Given that the Inauguration of the Dudley Observatory took place right after the AAAS convention, it’s not surprising that many of the attendees were scientists. However, some of the names of the list of attendees stand out: Alexander Dallas Bache, superintendent of the foremost scientific institution in America at the time, the US Costal Survey. Benjamin Osgood Peirce, influential mathematician at Harvard. Louis Agassiz, internationally famous naturalist. Joseph Henry, pioneering electrical engineer and the first director of the Smithsonian. Wolcott Gibbs, prominent chemist, soon to be at Harvard.
These men were some of the leading scientists in America at the time. These names, along with other attendees like James Dwight Dana, James Hall, and of course Benjamin Gould, make up an impressive list of some of the best and brightest. But all these names have another thing in common: they were part of a group known as the Lazzaroni.
On one hand, the Lazzaroni were just a group of like-minded colleagues in the field of science who agreed to get together during conventions to “eat an outrageously good dinner together”. On the other hand, the Lazzaroni were a clique of influential scientists who all agreed that American science needed to become more professional along the lines of German science.
The name “Lazzaroni” sounds like a pasta, but was an Italian term for beggar, and it was probably an ironic reference to the poor state of science on early 19th century America. As Benjamin Gould discovered when he returned from Europe, American science simply didn’t have the tools that European scientists had, nor did they have the resources to build the tools. America needed scientific institutions if it was going to compete.
Joseph Henry, Albany native, scientific pioneer and first director of the Smithsonian
The Lazzaroni, in between meals and drinking, agreed that building these institutions should be a priority, that the right sorts of people should be recruited to lead them. Probably their greatest achievement was the creation of the National Academy of Sciences, founded by congress in 1863 to act as scientific advisers to the government. They also backed a plan to create a university and an observatory in Albany, although not at the same time. That takes a little explaining.
As I mention previously, it was James Armsby who originally suggested that an observatory be added on to plans for a world class university to be built in Albany. While Agassiz supported the idea, the rest of the Lazzaroni were opposed to spending the money. America had two world class refracting telescopes at that point; one in Harvard and one in Cincinnati that was inactive as Ormsby Mitchell toured the country raising money for staff. Adding a third didn’t seem to advance American science much while taking away resources that could be better spent.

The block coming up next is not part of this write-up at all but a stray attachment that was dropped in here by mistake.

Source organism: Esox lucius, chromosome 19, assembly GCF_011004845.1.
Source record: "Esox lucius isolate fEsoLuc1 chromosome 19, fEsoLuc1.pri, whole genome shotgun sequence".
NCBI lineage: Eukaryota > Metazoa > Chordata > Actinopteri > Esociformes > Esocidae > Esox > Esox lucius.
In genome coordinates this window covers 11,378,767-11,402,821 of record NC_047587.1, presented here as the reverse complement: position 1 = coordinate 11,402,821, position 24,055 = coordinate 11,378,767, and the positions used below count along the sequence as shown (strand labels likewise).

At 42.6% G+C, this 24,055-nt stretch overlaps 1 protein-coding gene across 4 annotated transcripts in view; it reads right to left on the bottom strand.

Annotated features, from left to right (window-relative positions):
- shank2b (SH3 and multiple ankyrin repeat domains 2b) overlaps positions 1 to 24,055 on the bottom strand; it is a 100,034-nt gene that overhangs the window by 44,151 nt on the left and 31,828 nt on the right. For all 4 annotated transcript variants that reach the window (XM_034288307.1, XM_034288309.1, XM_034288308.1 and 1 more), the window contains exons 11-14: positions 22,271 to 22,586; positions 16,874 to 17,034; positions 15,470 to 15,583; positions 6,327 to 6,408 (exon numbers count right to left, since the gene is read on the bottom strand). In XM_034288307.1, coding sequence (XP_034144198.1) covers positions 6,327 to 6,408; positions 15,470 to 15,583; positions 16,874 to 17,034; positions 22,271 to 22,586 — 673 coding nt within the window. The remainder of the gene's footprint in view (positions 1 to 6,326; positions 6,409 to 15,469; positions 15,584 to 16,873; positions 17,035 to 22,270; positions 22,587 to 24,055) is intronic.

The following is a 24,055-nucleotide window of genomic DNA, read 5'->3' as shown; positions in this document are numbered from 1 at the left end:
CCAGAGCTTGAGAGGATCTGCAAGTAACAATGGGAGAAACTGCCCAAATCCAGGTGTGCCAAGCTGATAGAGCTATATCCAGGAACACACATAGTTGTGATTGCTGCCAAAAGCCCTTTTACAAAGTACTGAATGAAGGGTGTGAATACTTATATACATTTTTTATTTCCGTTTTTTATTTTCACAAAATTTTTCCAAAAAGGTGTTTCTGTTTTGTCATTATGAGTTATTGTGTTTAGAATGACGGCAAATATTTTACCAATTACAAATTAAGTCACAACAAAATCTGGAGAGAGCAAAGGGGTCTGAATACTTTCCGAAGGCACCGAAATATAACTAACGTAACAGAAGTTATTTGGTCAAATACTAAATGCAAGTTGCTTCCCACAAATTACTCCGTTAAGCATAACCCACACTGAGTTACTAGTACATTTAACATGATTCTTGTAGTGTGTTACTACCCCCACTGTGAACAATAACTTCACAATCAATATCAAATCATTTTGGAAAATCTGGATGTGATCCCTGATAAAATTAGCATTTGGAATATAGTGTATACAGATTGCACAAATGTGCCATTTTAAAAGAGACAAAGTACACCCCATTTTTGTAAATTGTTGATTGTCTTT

The plan for a university died when the state legislature would not fund it, but thanks to the efforts of Mtichell and Armsby the observatory found private funding from donors like Blandina Dudley. At that point, the Lazzaroni started to come around. They worked out a deal with the Armsby that would shape the purpose of the new observatory: if Dudley would purchase instruments for very careful measurements of stellar objects, like a heliometer and a transit circle (more on these later), then the Lazzoroni would throw their considerable weight behind the project.
In essence, the Lazzaroni wanted a specialized observatory that would complement the work that the Costal Survey was doing. In return, Dudley got a three of the biggest names in American science on their board: Alexander Bache, Joseph Henry and Benjamin Peirce. And one other, not quite so big name: Benjamin Gould.
It’s tempting (and fun) to make the Lazzaroni into some kind of shadowy conspiracy. The “professionalization of science” was a profound shift in American thought, but it is maddeningly vague and hard to define exactly what happened. The Lazzaroni give historians something tangible to point to: a group of elite white men in smoke-filled back rooms conspiring to take over American science and fill it with the “right sort” of people (See? Fun.)
But it’s easy to make too much of them. Here at Dudley, they failed repeatedly. They could not get the state to support a new university, and they eventually lost their influence over the observatory. Still, their deal with Armsby gave Dudley it’s trajectory as something more than a meeting place for local stargazers. Dudley would become a world class observatory doing careful measurements of the heaves, but not until the Lazzaroni were kicked out of the place.